YTL Residence, Kuala Lampur
Jouin Manku

“The house was to appear very light, as if tethered to the ground like a balloon rather than crushing the earth,” Jouin says. “Throughout the project, custom elements run the gamut from high-tech to rough-hewn. Jouin and Manku collaborated with local and international artists and craftsmen on many of them, including a massive kitchen island carved from a single hulk of Carrara marble; a circular stair with petal-shape teak treads, constructed by elderly woodworkers who put off retirement for this project; a sculptural free-standing Corian bar in the living area; 10-foot-tall teak lanterns hanging in the atrium linking the bedroom wings; and the stunning ballroom chandelier comprising 13,000 porcelain petals, produced by young French designer Roseline Pailheret and ceramists in her native Limoges, France. “We created a brand-new architecture for the house,” continues Jouin. “New shapes, new ways of connecting spaces, and new combinations of cutting-edge technology and traditional local practices.”

Madisonhouse, La Quinta, CaliforniaXTEN Architecture
The house—organized as two rectangular wings made of locally quarried stone, concrete, and wood—straddles a central courtyard that opens along an east-west axis. A pair of concrete slabs bridge the two volumes, cantilevering out to form a terrace on the second story and a broad roof above that. While the house opens in every direction, four-foot-thick stone-and-concrete walls, deeply recessed glazing, and large cantilevered overhangs together protect the house from desert solar gain. The courtyard reflecting pool and swimming pool provide evaporative cooling on the first floor, while the chimney draws out heat from both floors. High performance glass and efficient mechanical systems and fixtures reduce energy use, while photovoltaic panels provide an alternative source of energy.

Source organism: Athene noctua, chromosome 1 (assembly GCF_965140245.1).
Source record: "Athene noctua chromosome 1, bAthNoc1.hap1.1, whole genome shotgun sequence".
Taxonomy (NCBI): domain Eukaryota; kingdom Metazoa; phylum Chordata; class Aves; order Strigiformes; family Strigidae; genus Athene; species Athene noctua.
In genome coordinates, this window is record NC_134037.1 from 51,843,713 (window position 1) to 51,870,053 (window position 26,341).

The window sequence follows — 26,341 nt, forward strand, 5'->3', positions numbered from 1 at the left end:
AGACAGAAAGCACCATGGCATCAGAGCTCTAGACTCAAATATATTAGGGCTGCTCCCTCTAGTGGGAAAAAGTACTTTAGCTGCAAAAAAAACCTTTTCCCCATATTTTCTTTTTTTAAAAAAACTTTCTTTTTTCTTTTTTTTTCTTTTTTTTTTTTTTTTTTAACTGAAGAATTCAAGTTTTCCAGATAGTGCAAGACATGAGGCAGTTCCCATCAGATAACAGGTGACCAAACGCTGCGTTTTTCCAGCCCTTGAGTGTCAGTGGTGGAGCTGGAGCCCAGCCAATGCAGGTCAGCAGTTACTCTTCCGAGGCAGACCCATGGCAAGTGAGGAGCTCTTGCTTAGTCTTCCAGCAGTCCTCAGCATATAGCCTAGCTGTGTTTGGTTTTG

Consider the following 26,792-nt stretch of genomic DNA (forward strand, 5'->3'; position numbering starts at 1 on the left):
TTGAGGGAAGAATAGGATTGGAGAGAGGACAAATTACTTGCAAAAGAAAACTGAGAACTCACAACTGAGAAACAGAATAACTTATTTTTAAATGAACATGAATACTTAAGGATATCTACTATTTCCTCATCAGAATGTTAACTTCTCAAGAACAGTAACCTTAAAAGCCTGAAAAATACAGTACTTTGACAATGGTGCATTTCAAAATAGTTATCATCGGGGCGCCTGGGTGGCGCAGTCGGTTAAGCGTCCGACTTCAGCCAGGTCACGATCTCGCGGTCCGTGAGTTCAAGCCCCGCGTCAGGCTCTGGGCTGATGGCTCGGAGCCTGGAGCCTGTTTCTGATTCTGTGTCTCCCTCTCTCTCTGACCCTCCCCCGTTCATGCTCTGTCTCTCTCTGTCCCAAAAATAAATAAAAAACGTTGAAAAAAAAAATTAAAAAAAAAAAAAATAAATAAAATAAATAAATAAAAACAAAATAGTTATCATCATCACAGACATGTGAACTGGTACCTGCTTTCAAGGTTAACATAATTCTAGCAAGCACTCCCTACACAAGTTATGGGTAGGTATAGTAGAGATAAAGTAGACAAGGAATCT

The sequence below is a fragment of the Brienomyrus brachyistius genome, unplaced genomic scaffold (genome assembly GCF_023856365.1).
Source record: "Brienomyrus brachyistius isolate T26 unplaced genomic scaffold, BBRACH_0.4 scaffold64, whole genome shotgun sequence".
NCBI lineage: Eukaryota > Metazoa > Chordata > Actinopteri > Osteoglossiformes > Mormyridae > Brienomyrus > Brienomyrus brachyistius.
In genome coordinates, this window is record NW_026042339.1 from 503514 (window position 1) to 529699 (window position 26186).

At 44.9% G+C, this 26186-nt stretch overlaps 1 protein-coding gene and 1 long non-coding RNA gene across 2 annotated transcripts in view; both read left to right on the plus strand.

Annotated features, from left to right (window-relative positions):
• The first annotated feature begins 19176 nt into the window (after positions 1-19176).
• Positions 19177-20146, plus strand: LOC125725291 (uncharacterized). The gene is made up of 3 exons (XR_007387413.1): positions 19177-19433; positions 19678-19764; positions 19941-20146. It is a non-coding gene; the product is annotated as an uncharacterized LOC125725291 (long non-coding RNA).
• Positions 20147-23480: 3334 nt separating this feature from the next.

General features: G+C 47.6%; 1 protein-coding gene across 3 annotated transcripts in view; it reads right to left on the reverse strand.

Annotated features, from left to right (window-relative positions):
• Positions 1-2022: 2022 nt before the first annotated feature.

Madisonhouse, La Quinta, California
XTEN Architecture

The house—organized as two rectangular wings made of locally quarried stone, concrete, and wood—straddles a central courtyard that opens along an east-west axis. A pair of concrete slabs bridge the two volumes, cantilevering out to form a terrace on the second story and a broad roof above that.

While the house opens in every direction, four-foot-thick stone-and-concrete walls, deeply recessed glazing, and large cantilevered overhangs together protect the house from desert solar gain. The courtyard reflecting pool and swimming pool provide evaporative cooling on the first floor, while the chimney draws out heat from both floors. High performance glass and efficient mechanical systems and fixtures reduce energy use, while photovoltaic panels provide an alternative source of energy.